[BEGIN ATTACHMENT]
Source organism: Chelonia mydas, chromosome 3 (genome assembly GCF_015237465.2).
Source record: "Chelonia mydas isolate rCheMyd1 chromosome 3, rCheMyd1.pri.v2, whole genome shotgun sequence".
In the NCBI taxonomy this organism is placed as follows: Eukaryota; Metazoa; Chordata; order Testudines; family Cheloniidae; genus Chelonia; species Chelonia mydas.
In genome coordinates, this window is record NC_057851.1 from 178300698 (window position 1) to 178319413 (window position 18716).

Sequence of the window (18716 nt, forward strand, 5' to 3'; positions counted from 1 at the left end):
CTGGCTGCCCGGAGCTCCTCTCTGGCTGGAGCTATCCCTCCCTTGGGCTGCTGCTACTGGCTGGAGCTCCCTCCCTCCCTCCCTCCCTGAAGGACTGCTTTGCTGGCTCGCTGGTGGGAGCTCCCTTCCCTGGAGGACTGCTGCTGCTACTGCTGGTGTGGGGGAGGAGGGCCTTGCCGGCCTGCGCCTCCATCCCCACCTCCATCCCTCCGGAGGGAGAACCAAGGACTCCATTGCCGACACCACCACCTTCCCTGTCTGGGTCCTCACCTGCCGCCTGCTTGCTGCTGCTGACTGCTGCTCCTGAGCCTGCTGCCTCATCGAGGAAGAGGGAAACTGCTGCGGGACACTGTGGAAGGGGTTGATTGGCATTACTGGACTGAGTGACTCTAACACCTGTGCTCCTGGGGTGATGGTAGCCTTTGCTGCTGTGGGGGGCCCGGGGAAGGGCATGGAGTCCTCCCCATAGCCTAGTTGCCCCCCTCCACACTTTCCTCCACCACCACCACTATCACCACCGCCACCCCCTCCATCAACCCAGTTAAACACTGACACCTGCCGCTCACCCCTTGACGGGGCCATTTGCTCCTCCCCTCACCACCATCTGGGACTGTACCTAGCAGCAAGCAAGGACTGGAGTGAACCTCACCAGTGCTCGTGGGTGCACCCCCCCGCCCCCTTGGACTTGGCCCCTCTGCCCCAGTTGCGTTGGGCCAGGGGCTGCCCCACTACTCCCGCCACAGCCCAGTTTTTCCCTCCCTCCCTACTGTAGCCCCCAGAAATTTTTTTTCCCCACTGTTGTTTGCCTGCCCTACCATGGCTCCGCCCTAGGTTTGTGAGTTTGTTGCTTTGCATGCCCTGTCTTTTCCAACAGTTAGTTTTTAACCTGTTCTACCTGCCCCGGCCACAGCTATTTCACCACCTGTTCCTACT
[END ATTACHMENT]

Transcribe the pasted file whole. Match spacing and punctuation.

Source organism: Chelonia mydas, chromosome 3 (genome assembly GCF_015237465.2).
Source record: "Chelonia mydas isolate rCheMyd1 chromosome 3, rCheMyd1.pri.v2, whole genome shotgun sequence".
In the NCBI taxonomy this organism is placed as follows: Eukaryota; Metazoa; Chordata; order Testudines; family Cheloniidae; genus Chelonia; species Chelonia mydas.
In genome coordinates, this window is record NC_057851.1 from 178300698 (window position 1) to 178319413 (window position 18716).

Sequence of the window (18716 nt, forward strand, 5' to 3'; positions counted from 1 at the left end):
CTGGCTGCCCGGAGCTCCTCTCTGGCTGGAGCTATCCCTCCCTTGGGCTGCTGCTACTGGCTGGAGCTCCCTCCCTCCCTCCCTCCCTGAAGGACTGCTTTGCTGGCTCGCTGGTGGGAGCTCCCTTCCCTGGAGGACTGCTGCTGCTACTGCTGGTGTGGGGGAGGAGGGCCTTGCCGGCCTGCGCCTCCATCCCCACCTCCATCCCTCCGGAGGGAGAACCAAGGACTCCATTGCCGACACCACCACCTTCCCTGTCTGGGTCCTCACCTGCCGCCTGCTTGCTGCTGCTGACTGCTGCTCCTGAGCCTGCTGCCTCATCGAGGAAGAGGGAAACTGCTGCGGGACACTGTGGAAGGGGTTGATTGGCATTACTGGACTGAGTGACTCTAACACCTGTGCTCCTGGGGTGATGGTAGCCTTTGCTGCTGTGGGGGGCCCGGGGAAGGGCATGGAGTCCTCCCCATAGCCTAGTTGCCCCCCTCCACACTTTCCTCCACCACCACCACTATCACCACCGCCACCCCCTCCATCAACCCAGTTAAACACTGACACCTGCCGCTCACCCCTTGACGGGGCCATTTGCTCCTCCCCTCACCACCATCTGGGACTGTACCTAGCAGCAAGCAAGGACTGGAGTGAACCTCACCAGTGCTCGTGGGTGCACCCCCCCGCCCCCTTGGACTTGGCCCCTCTGCCCCAGTTGCGTTGGGCCAGGGGCTGCCCCACTACTCCCGCCACAGCCCAGTTTTTCCCTCCCTCCCTACTGTAGCCCCCAGAAATTTTTTTTCCCCACTGTTGTTTGCCTGCCCTACCATGGCTCCGCCCTAGGTTTGTGAGTTTGTTGCTTTGCATGCCCTGTCTTTTCCAACAGTTAGTTTTTAACCTGTTCTACCTGCCCCGGCCACAGCTATTTCACCACCTGTTCCTACT